PLAYING a 90-minute match should not be an unusual occurrence for a footballer. For Sunderland midfielder Elliot Embleton, though, beginning and ending Tuesday’s Papa John’s Trophy defeat at Fleetwood Town was a landmark moment. For the first time in more than a year, the 21-year-old can take satisfaction from being match-sharp and injury-free.

Prior to Tuesday’s outing at Highbury Stadium, you had to go back to August 2019 and a League Cup win at Burnley under Jack Ross to find the last time Embleton completed a full 90 minutes at first-team level.

Since then, the youngster has been ravaged by a series of injury issues that have stopped his blossoming career in its tracks. First, a serious hamstring problem kept him on the sidelines for more than five months. His comeback was halted by the coronavirus pandemic, then just as things appeared to be taking a turn for the better, the midfielder damaged his thigh during August’s pre-season friendly with Gateshead.

It was initially feared it would be a case of ‘back to square one’ after Embleton limped off at the International Stadium, but thankfully his thigh issue was relatively minor and after a comeback appearance off the bench in last weekend’s FA Cup defeat to Mansfield, he took his return to another level when he proved he could last for 90 minutes at Fleetwood.

“It’s massive for me,” said Durham-born Embleton, who has long been regarded as one of the most talented youngsters on Sunderland’s books.

“It’s been over a year. You get little bits and pieces here and there but to start a game and finish a game is what you play football for.

“The gaffer has always said, even when he first came in and I was injured with my hamstring, that he liked the way I play and that he thought I could bring something to the team. He kept on saying that and hopefully I can get back and show what I can do.”

Having come through a lengthy rehabilitation programme in the wake of his hamstring issues, this summer’s thigh problems provided Embleton with an understandably difficult mental challenge.

Was he going to have to sit out yet another season? Would he ever be able to get his career back on track? Thankfully, while it took longer than expected for things to settle down, it quickly became clear that a return would not be too far away.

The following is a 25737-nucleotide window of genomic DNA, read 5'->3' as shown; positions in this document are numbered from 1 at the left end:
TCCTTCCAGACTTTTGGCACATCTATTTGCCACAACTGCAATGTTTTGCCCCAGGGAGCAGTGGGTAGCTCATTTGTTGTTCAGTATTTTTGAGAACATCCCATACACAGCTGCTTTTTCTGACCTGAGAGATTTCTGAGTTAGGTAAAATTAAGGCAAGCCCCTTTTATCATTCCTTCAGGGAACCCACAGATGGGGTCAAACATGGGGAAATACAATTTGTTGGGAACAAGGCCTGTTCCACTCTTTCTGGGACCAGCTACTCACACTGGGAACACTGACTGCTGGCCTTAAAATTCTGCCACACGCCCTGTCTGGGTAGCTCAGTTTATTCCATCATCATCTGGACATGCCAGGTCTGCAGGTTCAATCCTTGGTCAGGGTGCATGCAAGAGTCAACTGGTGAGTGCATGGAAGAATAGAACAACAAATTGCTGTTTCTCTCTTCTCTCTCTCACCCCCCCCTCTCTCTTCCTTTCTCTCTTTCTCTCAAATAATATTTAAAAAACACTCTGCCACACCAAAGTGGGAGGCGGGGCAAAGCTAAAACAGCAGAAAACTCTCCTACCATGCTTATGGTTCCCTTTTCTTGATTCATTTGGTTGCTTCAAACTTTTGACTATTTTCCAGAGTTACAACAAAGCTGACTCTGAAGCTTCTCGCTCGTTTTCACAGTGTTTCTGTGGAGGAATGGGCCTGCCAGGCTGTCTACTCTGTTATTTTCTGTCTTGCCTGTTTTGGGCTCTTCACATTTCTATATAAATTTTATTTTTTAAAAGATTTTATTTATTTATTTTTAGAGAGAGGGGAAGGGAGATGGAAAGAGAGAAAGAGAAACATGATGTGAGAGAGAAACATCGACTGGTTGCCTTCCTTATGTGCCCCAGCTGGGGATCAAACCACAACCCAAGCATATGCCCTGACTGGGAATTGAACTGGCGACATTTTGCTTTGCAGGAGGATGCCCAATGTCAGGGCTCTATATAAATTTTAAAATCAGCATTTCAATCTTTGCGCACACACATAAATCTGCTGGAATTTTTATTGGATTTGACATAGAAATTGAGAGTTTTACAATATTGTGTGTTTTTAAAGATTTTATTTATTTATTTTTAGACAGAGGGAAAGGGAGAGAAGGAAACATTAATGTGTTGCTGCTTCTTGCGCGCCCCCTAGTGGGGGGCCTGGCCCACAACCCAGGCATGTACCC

“In pre-season, I was back and fine,” he said. “So to pick up a little knock in the first pre-season game was gutting considering I missed most of last season as well.

“It’s been over a year since I played 90 minutes and it’s a big plus physically and mentally to get that over with.

“We thought it would just be a week or so (with the thigh injury), but it just stuck around and wouldn’t go away.

“It’s sorted now, though, and I’m looking forward to getting some more minutes.”

Embleton’s first-half performance was a real bright spot on Tuesday night, with the North-Easterner causing a succession of problems as he marauded forward down the left-hand side.

He struck the post with a sharp shot from an acute angle after a neat one-two with Dan Neil, and also provided the crosses that resulted in Ollie Younger thumping a header against the crossbar and Fleetwood defender Sam Finley flicking the ball against the frame of his own goal.

In a Sunderland team that can often be devoid of creativity and invention, Embleton has the potential to offer something different with his smooth running and incisive passing.

He has put himself into contention for a starting spot in Saturday’s League One game with MK Dons, although at this stage of his comeback, Phil Parkinson might be understandably reluctant to start him in two games in the space of five days.

Either way, he has quickly thrust himself back into the first-team picture as Sunderland look to get their season back on track in the wake of back-to-back cup defeats.

“In training, I just look to work hard and be the best player I can be,” said Embleton, who made his first-team debut back in December 2017 in a league game with Wolves.

“If that means I get picked on a Saturday, then happy days.

“Fans and staff, even players, everyone has been so supportive and helped me get through it. You always feel part of the squad.

“Now, I just want to get as many minutes as I can, get on the pitch and score some goals.”